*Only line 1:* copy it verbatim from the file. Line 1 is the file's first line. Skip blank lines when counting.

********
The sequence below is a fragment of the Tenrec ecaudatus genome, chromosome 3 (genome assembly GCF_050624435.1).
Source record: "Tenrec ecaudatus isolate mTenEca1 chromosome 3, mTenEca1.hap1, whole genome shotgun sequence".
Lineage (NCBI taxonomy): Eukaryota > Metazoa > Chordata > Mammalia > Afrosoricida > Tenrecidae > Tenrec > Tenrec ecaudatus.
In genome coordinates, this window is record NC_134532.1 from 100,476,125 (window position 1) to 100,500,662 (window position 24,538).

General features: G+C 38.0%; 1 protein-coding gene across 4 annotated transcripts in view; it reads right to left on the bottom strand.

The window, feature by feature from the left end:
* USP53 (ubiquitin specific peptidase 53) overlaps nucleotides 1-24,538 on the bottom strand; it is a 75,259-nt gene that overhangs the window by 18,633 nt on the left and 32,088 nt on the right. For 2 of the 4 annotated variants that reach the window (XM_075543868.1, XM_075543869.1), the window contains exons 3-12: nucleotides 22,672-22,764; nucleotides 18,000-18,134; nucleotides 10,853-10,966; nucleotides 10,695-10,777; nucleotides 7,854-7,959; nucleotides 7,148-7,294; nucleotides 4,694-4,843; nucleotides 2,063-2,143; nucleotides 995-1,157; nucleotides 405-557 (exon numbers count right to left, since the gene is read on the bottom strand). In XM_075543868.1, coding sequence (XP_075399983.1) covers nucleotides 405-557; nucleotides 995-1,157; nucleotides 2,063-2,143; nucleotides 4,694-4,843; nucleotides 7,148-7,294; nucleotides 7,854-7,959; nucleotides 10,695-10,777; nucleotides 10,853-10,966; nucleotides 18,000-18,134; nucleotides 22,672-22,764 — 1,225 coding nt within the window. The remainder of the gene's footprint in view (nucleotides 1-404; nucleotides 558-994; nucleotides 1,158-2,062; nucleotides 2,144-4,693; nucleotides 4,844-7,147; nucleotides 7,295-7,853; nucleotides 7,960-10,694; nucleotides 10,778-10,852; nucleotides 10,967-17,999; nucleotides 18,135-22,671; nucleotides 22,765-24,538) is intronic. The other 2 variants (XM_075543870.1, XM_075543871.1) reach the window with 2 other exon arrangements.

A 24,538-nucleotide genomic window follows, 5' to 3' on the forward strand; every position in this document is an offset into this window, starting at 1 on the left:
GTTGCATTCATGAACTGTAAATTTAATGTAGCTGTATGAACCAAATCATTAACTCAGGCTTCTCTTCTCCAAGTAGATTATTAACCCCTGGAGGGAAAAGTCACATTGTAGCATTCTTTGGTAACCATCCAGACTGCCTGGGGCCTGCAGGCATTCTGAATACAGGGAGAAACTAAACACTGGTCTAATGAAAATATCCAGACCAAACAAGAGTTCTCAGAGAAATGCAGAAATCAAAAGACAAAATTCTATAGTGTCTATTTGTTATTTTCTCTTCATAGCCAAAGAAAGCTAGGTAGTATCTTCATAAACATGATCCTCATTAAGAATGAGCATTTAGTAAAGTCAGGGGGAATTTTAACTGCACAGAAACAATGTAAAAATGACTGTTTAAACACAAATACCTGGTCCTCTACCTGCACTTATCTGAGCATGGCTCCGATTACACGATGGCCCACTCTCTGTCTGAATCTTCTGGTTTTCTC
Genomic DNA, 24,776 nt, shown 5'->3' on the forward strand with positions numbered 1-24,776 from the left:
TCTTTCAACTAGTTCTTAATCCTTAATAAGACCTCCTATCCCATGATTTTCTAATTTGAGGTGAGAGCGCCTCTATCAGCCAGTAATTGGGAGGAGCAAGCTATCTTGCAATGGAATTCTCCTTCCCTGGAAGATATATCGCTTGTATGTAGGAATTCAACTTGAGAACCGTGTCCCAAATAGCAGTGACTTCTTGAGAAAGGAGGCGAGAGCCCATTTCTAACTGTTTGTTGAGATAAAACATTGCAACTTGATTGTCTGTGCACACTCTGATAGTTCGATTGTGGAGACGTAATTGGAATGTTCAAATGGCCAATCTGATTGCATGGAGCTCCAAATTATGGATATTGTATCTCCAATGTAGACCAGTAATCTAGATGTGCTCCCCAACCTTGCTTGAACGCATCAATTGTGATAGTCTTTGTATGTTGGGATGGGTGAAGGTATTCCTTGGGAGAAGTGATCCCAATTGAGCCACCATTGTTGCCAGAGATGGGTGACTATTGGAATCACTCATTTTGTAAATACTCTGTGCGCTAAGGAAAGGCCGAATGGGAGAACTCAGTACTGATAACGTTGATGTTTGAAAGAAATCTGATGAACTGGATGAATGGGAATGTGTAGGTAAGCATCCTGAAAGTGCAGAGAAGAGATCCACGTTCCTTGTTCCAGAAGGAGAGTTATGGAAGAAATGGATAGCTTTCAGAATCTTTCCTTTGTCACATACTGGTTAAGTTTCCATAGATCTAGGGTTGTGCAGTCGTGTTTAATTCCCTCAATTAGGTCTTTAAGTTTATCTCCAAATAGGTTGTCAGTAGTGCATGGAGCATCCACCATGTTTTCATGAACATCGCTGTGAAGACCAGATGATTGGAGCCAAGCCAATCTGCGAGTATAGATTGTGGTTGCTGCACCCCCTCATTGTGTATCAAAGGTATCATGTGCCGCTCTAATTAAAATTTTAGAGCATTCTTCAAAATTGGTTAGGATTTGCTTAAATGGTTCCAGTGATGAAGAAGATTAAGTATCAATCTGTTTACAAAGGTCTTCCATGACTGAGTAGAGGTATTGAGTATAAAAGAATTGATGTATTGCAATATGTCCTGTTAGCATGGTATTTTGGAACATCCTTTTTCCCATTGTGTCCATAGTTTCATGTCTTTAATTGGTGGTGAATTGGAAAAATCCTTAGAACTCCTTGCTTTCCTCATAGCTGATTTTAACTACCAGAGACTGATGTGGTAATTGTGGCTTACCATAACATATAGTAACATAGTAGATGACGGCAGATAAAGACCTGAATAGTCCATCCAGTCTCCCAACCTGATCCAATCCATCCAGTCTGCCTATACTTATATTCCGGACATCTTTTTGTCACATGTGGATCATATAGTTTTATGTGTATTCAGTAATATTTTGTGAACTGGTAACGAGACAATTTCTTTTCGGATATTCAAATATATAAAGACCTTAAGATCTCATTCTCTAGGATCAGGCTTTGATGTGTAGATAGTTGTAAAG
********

The sequence below is a fragment of the Tenrec ecaudatus genome, chromosome 3 (genome assembly GCF_050624435.1).